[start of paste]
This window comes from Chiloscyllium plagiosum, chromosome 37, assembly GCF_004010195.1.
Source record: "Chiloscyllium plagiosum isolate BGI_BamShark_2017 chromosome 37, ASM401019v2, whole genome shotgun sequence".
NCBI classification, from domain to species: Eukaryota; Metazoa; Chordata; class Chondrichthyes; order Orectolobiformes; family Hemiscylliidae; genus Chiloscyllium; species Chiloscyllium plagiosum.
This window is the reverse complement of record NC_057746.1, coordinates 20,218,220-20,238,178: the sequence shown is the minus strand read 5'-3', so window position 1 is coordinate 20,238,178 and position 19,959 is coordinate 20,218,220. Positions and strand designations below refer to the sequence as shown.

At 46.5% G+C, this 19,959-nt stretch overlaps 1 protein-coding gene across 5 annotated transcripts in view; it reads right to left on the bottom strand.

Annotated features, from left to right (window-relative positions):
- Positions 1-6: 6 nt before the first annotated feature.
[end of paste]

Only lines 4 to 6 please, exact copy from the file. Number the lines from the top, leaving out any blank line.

This window is the reverse complement of record NC_057746.1, coordinates 20,218,220-20,238,178: the sequence shown is the minus strand read 5'-3', so window position 1 is coordinate 20,238,178 and position 19,959 is coordinate 20,218,220. Positions and strand designations below refer to the sequence as shown.

At 46.5% G+C, this 19,959-nt stretch overlaps 1 protein-coding gene across 5 annotated transcripts in view; it reads right to left on the bottom strand.

Annotated features, from left to right (window-relative positions):